I was never a fan of those ALTA traverse tables either, and I view the discarding of the classes of survey as an especially good move, although it was probably done for the wrong reasons.

Expectations
Clients expect a survey to be perfectly accurate and perfectly precise. These unattainable goals have never been satisfied in any survey, anywhere. Why, then, have we not had malpractice lawsuits continually? After all, it would be easy to demonstrate that client expectations do not include errors, yet all surveys have them. The reason, of course, is that there are no consequences of producing these less-than-perfect surveys (I'm setting aside boundary problems here). Think about that. We know that we cannot produce perfect measurements (and never have been able to do so), and thus any dependent survey is less than perfect. The real estate community has not been harmed by this fact. Surveys have been "good enough."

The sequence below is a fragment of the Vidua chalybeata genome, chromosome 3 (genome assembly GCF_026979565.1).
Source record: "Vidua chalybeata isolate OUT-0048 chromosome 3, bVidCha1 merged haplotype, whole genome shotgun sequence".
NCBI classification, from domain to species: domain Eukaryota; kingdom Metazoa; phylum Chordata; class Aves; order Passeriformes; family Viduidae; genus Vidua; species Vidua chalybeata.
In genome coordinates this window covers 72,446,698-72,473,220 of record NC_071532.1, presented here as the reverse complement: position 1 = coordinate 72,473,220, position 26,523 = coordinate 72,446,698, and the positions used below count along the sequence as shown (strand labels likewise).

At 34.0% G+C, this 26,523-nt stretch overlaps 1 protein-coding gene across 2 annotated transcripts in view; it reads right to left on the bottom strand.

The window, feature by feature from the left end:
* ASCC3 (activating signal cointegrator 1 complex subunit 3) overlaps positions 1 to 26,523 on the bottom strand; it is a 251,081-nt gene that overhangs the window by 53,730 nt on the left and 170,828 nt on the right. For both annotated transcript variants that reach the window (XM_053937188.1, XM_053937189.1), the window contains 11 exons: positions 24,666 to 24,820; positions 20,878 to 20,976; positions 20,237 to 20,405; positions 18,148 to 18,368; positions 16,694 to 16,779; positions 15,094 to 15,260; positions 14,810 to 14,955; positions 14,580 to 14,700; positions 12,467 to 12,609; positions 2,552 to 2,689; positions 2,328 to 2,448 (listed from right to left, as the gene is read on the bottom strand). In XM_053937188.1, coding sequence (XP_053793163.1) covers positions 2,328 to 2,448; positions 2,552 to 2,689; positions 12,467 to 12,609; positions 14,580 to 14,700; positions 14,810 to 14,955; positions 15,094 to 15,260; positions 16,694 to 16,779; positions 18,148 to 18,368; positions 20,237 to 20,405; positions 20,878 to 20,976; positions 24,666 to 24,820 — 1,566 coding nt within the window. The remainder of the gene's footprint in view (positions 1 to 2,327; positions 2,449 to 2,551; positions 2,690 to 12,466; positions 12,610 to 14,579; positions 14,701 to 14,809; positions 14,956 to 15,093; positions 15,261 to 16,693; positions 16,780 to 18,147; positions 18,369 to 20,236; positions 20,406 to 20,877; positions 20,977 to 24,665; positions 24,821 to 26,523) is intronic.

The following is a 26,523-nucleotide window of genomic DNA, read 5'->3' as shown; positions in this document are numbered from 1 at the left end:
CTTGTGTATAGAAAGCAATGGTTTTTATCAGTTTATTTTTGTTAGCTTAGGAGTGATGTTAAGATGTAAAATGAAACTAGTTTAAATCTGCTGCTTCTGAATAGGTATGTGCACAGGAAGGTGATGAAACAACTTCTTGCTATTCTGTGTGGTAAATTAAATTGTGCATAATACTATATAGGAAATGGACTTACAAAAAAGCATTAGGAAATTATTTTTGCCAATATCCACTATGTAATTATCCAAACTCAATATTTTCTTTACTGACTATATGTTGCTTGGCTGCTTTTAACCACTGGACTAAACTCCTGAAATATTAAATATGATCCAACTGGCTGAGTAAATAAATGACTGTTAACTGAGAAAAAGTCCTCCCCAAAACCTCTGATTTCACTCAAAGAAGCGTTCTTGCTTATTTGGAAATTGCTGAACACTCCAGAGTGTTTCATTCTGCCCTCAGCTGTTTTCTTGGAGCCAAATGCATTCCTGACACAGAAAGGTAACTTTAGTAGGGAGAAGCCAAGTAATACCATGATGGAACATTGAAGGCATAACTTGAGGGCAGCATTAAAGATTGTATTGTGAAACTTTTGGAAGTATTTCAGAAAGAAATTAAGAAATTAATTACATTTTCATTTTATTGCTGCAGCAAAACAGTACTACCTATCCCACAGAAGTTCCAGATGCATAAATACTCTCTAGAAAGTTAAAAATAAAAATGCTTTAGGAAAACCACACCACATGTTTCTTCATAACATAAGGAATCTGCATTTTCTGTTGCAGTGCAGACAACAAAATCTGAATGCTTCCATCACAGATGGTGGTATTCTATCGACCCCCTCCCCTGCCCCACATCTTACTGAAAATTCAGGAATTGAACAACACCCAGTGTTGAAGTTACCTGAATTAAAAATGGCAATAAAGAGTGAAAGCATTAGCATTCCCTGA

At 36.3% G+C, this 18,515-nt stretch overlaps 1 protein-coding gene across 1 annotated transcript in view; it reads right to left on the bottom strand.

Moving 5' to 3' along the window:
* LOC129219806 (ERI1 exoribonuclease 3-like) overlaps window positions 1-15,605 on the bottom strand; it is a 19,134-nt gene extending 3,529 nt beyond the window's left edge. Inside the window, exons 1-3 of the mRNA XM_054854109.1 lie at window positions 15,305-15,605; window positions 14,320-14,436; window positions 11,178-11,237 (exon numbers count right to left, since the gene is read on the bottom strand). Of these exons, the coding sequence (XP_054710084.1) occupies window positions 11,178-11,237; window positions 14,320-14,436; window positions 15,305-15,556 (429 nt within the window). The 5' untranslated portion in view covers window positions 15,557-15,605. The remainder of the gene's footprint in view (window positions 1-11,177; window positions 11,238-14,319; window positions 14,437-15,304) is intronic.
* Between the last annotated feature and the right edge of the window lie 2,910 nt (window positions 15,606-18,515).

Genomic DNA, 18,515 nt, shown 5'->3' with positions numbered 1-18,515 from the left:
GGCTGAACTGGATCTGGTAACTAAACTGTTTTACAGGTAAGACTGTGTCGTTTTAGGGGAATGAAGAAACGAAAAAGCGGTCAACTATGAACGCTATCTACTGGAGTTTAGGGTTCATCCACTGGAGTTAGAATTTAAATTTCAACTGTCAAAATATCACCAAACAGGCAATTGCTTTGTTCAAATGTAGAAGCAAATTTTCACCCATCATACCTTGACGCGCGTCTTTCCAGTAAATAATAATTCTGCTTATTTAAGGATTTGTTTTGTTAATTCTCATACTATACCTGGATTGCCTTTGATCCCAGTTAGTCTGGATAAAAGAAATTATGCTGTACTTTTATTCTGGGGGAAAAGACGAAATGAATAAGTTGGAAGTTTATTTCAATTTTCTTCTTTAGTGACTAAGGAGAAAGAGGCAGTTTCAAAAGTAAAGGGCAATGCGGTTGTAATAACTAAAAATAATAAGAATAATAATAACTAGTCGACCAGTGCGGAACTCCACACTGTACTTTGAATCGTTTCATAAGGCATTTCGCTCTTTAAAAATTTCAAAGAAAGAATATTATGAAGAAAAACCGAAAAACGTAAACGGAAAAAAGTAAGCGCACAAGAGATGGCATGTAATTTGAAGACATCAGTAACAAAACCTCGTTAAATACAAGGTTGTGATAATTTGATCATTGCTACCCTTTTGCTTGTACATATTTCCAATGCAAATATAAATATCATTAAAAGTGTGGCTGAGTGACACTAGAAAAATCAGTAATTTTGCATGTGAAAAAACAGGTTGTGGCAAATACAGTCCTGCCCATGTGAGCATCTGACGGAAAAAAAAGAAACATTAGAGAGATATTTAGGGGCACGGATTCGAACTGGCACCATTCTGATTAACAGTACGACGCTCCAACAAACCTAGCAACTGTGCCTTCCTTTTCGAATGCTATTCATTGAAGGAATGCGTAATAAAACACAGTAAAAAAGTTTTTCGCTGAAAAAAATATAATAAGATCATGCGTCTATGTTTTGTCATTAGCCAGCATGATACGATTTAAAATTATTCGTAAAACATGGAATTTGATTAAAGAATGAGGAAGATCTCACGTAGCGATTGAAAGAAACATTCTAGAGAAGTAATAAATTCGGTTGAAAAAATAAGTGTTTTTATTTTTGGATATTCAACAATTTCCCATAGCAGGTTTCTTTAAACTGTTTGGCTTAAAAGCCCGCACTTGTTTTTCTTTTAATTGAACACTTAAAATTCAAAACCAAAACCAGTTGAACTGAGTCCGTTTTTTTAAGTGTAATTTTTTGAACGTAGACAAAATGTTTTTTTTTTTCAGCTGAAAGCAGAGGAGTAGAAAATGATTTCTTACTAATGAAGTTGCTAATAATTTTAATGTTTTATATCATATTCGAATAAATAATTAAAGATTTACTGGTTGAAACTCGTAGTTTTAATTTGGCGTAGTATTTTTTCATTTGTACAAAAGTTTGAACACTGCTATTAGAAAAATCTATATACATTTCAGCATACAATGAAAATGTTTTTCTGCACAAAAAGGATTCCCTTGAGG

And there lies the crux of the subject. Why develop standards to ensure against a non-existent risk?

I have never had a layman ask me about the accuracy of the planimetric features we show on our plats, nor have I ever heard of that happening. Yet, some apparently think that those features are at risk of misplacement on the drawing, and thus standards are necessary to ensure their accuracy. At least I hope so. Surely those involved in the development of the standard considered the miscellaneous planimetric features littering every site and thoughtfully concluded that the standard must apply to those objects...Right?

Why Not?
Logically, one might ask if "measuring up" to a particular standard is a bad thing. And it's not, looked at in a vacuum. But we do not operate in a vacuum. There are real world consequences associated with expending too much time building a product, without a commensurate increase in the product's value. If our plat is to be drawn on a 50-scale, does it matter that every water valve in the middle of the site be located to the nearest 0.10 of a foot? Who would care, either way?